SANDY — For the first time, a woman has been elected as the sheriff of Salt Lake County.
Unified Police Chief Rosie Rivera was chosen Saturday to fill Salt Lake County Sheriff Jim Winder’s remaining 16 months in office. She received the most votes from Salt Lake County Democrats during a special meeting at the Miller Campus at Salt Lake Community College.
Her name will be presented to the Salt Lake County Council within five days. If confirmed by the council, Rivera will not only be the county's first female sheriff but also the state's first female Latina sheriff.
"We did make history today, and that’s another thing that’s important. You know, being a female in law enforcement hasn’t always been the easiest thing. But I worked my way through the ranks. I did my time, boots on the ground, and I think I’m now ready to lead Salt Lake County as sheriff,” Rivera said.
Rivera became the Unified Police Department's first ever female chief when she became head of the department's Riverton precinct, plus she was the first female officer in the Metro Gang Unit. She thanked Winder for appointing her as chief and giving her the opportunity to move forward in her career. Rivera also believes that her 24 years of experience with the department, serving in a number of positions ranging from department spokeswoman to head of the violent crimes and sexual assault units, gave her an edge over the other four candidates.
"I think that helped me understand that the communities are pretty passionate in wanting solutions, the same as I do, to make sure people are safe and they are protected,” she said.
It took two rounds of voting for Democrats to find their nominee Saturday. Rivera and retired Unified Police Chief Steve Anjewierden were the top two vote-getters after the first round of voting. But neither received 60 percent of the ballots, forcing a runoff between the two.
During the second round of voting, Rivera collected nearly 70 percent of the votes. The three candidates that did not make it past the first round of voting — Unified Police Sgt. Levi Hughes, Utah Transit Authority Chief Fred Ross, and Unifed police detective Ken Hansen — all stood with Rivera and held up her election signs when she addressed a packed auditorium before the runoff ballot began.
"It meant the world to me, because we built that partnership. That’s a perfect example of community policing partnership,” she said.
All of the candidates agreed that the short race to find a replacement for Winder was a friendly campaign. Anjewierden was the first to grab the microphone after the election results were read to congratulate Rivera.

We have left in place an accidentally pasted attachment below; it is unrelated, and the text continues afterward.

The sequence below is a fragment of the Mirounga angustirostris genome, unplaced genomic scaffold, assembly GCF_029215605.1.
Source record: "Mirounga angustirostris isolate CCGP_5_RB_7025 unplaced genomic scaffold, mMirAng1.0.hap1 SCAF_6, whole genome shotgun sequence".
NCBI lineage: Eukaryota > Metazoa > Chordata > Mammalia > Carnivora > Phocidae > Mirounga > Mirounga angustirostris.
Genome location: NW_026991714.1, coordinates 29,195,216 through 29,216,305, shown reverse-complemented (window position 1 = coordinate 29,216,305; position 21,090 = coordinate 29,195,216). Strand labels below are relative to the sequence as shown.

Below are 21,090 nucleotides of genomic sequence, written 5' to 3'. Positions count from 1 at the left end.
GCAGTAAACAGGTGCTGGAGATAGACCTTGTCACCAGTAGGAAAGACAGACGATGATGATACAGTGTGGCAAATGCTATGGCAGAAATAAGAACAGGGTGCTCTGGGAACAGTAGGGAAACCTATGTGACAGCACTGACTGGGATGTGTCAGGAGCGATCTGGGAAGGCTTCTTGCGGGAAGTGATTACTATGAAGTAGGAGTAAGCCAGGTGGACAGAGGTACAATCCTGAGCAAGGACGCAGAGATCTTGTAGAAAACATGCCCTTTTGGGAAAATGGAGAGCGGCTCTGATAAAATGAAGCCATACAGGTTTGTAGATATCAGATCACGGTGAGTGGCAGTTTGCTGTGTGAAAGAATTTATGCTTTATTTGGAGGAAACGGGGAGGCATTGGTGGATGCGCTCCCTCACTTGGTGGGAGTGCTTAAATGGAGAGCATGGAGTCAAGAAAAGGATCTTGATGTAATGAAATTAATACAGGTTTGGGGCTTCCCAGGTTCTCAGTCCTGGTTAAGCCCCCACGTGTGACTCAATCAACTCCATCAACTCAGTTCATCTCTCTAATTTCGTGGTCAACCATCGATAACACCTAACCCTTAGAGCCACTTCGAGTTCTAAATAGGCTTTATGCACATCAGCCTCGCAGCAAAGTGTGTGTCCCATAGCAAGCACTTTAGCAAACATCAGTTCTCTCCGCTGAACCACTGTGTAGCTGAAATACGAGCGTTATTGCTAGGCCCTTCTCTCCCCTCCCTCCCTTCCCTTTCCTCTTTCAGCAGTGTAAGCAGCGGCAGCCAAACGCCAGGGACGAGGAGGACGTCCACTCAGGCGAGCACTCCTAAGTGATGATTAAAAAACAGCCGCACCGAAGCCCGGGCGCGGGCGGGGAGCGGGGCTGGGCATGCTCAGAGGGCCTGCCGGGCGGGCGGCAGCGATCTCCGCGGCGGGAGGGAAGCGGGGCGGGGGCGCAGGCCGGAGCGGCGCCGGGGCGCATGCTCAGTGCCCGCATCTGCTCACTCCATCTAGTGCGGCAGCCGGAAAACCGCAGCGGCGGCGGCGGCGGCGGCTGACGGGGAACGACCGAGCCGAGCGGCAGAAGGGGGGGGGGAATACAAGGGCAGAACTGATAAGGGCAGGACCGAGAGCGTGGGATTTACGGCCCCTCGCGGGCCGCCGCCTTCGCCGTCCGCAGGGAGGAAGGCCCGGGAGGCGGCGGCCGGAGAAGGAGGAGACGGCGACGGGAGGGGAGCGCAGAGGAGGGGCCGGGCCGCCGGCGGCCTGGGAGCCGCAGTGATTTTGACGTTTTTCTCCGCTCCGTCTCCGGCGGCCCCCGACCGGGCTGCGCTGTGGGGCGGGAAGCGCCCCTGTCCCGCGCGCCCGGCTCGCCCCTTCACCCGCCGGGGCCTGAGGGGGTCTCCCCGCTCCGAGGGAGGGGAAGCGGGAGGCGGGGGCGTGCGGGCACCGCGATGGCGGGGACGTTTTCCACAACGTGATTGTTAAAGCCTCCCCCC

Anjewierden retired from law enforcement in February after 25 years with the Unified Police Department/Salt Lake County Sheriff's Office. He was chief of the Kearns/Magna precinct at the time of his retirement.
Each of the five candidates delivered a five-minute speech before the first round of voting. All of them talked about developing better relations between officers and the community, and each made promises to address the problems of jail overcrowding, the homeless population and the opioid epidemic.
“It is crucial that law enforcement build trust and make authentic connections with all of our communities, but especially with our communities of color,” said Anjewierden. “We must measure our success not by the arrests that we make but by the quality of life in our community."
Before Ross gave his speech, his former boss, Salt Lake Police Chief Chris Burbank made an impassioned pitch for him. Burbank mainly addressed the homeless crisis around the Rio Grande area, stating that it started becoming unmanageable after Ross left the department to become chief of UTA.
“What is missing from law enforcement today? Empathy, compassion and humanity. We are not walking people away from suffering from homelessness. We should not arrest people for walking a shopping cart, traveling to and from in order to secure housing,” Burbank said.
“In two short years (since Ross left the department), it has fallen apart because they have moved away from the values that Fred Ross has.”
Rivera advocated for more community policing, “so we can get together and work on the homeless issue, the jail bed issue, the opioid epidemic. We, together, can speak out on domestic violence protective order laws. We, together, can ensure there is equal rights, equal justice and equal opportunity for everyone.”
She said she wants to implement community policing in all aspects of law enforcement, including in the jail.
"I want to make sure we have an understanding of who these people are, what’s best for them and what resources we can provide for them,” Rivera said.
She also wants to have good relationships with local and state leaders, noting that they have to hold up their end to help with problems such as homelessness and protective orders in domestic violence cases.
"It’s all about problem solving to keep everyone safe," she said.
Rivera also talked about her faith and how she believes becoming sheriff "was the plan" all along. She recalled watching police shows on TV as a child and wanting to become an officer since she was a little girl. But she became a mother at age 15, forcing her to temporarily work in other areas in order to support her son until years later when she was able to begin pursing her law enforcement dream again.
"But then I came back to that same path. So I truly believe this has been a plan all along,” she said.
Rivera said she also plans on running for sheriff again during the 2018 election.
Many of the county’s top Democrats were in attendance, including Salt Lake County District Attorney Sim Gill, County Clerk Sherrie Swensen and Rep. Patrice Arent, D-Millcreek. County Democratic Party Chairman Quang Dang thanked Winder, who was not present, for his years of service, before the vote.
Winder stepped down as sheriff in July to become Moab’s new police chief.
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